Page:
He rather astonished those on the finish float by the bitterness of his animosity. You might have thought that a man, having won the world’s swimming championship and more money in eight hours than the premier of Ontario earns in a year, would be rather benign. But not Keating. It stuck in his memory that there had been an allegation that he was towed when he won the Lake George marathon a couple of years ago and he vented it on Vierkoetter. Keating finished first out of the 237 swimmers…he finished strongly, evidently urged on to the very last stroke by his venom. True his eyes were raw and his flesh was blue when he came out. But so was his mood. He managed to put up with Mayor [Samuel] McBride’s friendly advances, but when he advanced to the microphone to tell the waiting world how he had done it, all he said was ‘I hope Vierkoetter will now apologize for what he said at Lake George.
A stunned radio announcer told listeners that “had we known he was going to say that we would not have asked him to speak.”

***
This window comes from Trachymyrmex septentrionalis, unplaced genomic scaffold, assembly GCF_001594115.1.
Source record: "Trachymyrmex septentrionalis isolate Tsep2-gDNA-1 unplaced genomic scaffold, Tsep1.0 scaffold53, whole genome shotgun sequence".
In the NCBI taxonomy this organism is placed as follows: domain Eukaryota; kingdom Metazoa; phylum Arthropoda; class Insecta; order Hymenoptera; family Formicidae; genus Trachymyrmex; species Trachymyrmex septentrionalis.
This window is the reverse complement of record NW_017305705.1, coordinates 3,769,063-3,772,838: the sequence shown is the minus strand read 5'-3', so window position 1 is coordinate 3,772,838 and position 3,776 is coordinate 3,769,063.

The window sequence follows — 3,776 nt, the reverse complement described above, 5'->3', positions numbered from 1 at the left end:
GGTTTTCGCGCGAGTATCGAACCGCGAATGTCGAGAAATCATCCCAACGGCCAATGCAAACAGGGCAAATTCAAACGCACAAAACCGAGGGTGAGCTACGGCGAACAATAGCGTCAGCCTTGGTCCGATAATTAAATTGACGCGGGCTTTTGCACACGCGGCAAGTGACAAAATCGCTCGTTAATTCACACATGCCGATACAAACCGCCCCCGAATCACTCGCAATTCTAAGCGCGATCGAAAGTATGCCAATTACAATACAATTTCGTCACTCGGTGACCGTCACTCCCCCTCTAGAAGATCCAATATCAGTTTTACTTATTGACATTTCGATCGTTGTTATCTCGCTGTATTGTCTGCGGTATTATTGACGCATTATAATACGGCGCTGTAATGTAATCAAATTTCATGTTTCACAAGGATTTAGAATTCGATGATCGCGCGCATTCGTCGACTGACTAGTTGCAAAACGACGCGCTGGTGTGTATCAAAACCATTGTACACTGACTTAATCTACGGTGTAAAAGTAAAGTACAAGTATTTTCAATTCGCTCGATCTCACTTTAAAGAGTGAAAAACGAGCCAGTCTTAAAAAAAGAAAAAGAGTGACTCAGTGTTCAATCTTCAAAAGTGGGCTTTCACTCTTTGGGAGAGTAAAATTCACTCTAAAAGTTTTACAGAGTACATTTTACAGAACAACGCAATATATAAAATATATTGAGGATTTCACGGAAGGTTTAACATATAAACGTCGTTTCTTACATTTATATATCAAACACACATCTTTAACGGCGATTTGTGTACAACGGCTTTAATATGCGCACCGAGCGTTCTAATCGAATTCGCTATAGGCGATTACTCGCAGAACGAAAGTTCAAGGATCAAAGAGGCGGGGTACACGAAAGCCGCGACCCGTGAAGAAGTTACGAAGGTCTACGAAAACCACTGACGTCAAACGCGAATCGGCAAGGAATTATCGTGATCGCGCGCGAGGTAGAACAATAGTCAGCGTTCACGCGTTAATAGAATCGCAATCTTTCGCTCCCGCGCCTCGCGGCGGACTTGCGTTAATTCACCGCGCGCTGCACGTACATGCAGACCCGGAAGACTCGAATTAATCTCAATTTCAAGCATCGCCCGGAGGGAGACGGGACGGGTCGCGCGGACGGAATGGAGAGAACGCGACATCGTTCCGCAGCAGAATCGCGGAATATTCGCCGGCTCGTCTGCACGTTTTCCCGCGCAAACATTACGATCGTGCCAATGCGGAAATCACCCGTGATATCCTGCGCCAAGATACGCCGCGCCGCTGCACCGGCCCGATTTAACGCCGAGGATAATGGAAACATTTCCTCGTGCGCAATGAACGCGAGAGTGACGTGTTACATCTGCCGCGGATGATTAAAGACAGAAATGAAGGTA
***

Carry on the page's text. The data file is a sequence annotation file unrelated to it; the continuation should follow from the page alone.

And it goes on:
Keating had nursed a grudge for two years after allegations made by Vierkoetter’s then-manager, which Keating had interpreted to have come from the swimmer himself. Vierkoetter attempted to offer congratulations, but Keating refused to talk to him. The irritated winner told a reporter, “If they want to be bum sports, I don’t want to shake hands with them.” All of the Toronto papers defended the sportsmanship of Vierkoetter, who had recently become a Canadian citizen, and condemned Keating with all the venom they had possible—it was pointed out he gruffly tossed away a tomato sandwich Mayor McBride gave him (the cad!). With all of the bad press, Keating apologized and posed for a photo op with McBride and Vierkoetter on Saturday in a ceremony at the CNE Grandstand. The mayor chalked up Keating’s reaction to the strain of the race: